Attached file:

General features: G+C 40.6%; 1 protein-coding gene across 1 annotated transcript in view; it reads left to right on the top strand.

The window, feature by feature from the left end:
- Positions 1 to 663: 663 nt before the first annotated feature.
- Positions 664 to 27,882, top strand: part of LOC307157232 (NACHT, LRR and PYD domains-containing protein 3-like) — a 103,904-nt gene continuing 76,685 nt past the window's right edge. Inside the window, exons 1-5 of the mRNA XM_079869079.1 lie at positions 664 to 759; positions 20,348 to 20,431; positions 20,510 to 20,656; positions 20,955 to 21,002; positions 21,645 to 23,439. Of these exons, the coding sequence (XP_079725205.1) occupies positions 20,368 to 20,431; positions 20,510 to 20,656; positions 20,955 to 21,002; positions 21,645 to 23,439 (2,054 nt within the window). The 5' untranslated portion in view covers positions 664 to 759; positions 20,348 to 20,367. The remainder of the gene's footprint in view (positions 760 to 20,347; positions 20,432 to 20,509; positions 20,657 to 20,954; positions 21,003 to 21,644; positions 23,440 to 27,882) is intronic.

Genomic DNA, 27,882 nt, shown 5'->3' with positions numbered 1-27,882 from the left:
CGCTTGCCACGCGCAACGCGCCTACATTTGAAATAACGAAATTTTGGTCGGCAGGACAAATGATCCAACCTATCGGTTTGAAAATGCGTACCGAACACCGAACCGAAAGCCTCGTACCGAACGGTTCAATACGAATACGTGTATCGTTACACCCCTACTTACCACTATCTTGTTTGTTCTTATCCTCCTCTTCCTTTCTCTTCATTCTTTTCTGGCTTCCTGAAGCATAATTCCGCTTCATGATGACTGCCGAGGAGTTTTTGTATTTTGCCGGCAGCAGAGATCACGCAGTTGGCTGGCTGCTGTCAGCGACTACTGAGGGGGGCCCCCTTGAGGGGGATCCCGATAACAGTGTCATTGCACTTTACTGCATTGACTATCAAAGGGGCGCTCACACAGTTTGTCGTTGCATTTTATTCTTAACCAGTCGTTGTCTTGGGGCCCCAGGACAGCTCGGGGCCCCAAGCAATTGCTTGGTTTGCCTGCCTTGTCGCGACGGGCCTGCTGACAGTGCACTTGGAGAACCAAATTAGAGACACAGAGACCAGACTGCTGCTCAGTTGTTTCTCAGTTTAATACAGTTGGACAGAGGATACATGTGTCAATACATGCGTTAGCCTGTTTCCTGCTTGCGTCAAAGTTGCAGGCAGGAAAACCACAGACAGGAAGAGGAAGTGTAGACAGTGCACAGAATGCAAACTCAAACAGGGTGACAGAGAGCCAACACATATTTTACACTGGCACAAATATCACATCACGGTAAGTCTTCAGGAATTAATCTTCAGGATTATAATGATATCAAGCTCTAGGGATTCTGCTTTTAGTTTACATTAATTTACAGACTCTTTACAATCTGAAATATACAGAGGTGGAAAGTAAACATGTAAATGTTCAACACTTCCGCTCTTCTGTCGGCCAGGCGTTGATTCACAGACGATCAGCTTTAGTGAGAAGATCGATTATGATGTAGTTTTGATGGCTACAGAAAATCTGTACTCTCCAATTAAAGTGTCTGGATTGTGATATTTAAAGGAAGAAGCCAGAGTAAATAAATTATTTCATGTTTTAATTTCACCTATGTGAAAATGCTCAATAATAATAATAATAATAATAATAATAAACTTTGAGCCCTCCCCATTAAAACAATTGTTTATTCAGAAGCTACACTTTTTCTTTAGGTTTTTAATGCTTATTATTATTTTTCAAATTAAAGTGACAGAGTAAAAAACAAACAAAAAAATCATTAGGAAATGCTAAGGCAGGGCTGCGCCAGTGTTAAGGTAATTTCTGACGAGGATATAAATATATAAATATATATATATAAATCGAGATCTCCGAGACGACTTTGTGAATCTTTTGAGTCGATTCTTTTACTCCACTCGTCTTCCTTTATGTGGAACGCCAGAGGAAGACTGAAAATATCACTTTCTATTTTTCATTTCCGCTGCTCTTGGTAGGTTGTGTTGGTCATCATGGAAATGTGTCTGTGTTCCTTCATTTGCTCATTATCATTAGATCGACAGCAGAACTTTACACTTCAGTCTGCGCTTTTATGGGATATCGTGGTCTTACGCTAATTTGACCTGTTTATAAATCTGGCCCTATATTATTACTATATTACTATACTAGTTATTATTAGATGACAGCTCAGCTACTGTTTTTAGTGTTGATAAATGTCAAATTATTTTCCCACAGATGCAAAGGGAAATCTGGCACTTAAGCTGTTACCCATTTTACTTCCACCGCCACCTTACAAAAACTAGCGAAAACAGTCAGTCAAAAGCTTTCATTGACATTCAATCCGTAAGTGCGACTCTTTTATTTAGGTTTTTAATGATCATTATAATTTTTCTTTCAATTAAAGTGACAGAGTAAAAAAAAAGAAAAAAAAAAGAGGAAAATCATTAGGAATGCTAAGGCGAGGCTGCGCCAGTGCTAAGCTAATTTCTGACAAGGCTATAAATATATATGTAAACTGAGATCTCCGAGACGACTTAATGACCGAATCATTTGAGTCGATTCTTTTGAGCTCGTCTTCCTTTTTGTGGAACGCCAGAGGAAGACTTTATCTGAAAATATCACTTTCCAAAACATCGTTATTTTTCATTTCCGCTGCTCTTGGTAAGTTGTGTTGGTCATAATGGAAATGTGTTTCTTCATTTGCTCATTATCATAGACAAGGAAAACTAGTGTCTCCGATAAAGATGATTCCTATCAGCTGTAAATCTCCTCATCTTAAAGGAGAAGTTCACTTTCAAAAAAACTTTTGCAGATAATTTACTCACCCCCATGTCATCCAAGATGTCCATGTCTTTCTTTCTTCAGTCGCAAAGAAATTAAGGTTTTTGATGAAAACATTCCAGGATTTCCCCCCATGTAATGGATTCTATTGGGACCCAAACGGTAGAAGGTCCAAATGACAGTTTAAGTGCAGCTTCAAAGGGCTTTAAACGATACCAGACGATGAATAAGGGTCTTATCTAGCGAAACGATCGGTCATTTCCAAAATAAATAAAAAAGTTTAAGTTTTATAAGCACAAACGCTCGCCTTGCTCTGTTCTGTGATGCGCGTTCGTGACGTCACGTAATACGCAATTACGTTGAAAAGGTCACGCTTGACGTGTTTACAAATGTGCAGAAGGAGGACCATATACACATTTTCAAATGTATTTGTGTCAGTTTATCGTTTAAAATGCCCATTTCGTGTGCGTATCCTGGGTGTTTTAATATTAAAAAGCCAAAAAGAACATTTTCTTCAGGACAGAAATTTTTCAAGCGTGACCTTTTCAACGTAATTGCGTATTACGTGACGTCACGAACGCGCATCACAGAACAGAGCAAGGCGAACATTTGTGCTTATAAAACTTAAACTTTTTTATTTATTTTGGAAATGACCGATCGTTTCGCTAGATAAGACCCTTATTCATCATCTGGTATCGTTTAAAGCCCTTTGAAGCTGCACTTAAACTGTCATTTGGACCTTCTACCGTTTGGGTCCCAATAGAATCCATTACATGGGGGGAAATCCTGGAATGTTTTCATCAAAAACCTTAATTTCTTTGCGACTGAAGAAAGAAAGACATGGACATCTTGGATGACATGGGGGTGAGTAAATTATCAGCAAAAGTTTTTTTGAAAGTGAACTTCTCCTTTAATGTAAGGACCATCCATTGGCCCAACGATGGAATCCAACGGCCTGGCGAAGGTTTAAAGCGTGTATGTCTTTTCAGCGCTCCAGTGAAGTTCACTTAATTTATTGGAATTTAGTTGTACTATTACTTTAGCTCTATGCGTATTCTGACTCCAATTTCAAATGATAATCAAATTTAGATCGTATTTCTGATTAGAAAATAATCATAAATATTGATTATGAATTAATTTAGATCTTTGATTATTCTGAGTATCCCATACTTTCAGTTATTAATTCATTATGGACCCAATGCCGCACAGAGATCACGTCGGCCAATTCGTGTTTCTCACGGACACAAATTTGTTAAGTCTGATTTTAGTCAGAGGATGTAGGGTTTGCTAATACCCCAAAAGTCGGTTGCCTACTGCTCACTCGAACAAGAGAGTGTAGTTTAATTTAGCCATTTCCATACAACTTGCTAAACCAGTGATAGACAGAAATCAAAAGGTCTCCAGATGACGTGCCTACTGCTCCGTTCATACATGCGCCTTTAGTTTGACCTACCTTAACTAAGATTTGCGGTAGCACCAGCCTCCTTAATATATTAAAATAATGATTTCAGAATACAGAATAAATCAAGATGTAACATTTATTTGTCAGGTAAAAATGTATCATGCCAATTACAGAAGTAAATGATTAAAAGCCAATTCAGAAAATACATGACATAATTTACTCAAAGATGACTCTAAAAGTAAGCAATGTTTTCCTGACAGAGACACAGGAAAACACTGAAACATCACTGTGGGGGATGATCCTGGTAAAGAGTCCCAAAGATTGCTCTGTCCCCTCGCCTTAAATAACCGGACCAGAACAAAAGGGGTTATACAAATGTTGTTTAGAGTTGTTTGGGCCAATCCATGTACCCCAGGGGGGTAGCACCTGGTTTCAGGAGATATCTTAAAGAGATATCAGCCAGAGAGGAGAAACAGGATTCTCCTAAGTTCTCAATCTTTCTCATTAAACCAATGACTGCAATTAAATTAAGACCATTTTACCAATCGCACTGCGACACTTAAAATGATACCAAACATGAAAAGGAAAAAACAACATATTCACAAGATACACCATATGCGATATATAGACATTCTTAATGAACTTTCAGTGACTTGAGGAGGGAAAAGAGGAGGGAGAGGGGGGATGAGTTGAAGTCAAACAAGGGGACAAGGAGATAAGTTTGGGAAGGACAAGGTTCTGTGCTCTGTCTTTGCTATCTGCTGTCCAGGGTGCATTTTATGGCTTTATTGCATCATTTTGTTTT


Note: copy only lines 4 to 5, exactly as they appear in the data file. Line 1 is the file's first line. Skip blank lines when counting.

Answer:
- Positions 664 to 27,882, top strand: part of LOC307157232 (NACHT, LRR and PYD domains-containing protein 3-like) — a 103,904-nt gene continuing 76,685 nt past the window's right edge. Inside the window, exons 1-5 of the mRNA XM_079869079.1 lie at positions 664 to 759; positions 20,348 to 20,431; positions 20,510 to 20,656; positions 20,955 to 21,002; positions 21,645 to 23,439. Of these exons, the coding sequence (XP_079725205.1) occupies positions 20,368 to 20,431; positions 20,510 to 20,656; positions 20,955 to 21,002; positions 21,645 to 23,439 (2,054 nt within the window). The 5' untranslated portion in view covers positions 664 to 759; positions 20,348 to 20,367. The remainder of the gene's footprint in view (positions 760 to 20,347; positions 20,432 to 20,509; positions 20,657 to 20,954; positions 21,003 to 21,644; positions 23,440 to 27,882) is intronic.

Genomic DNA, 27,882 nt, shown 5'->3' with positions numbered 1-27,882 from the left: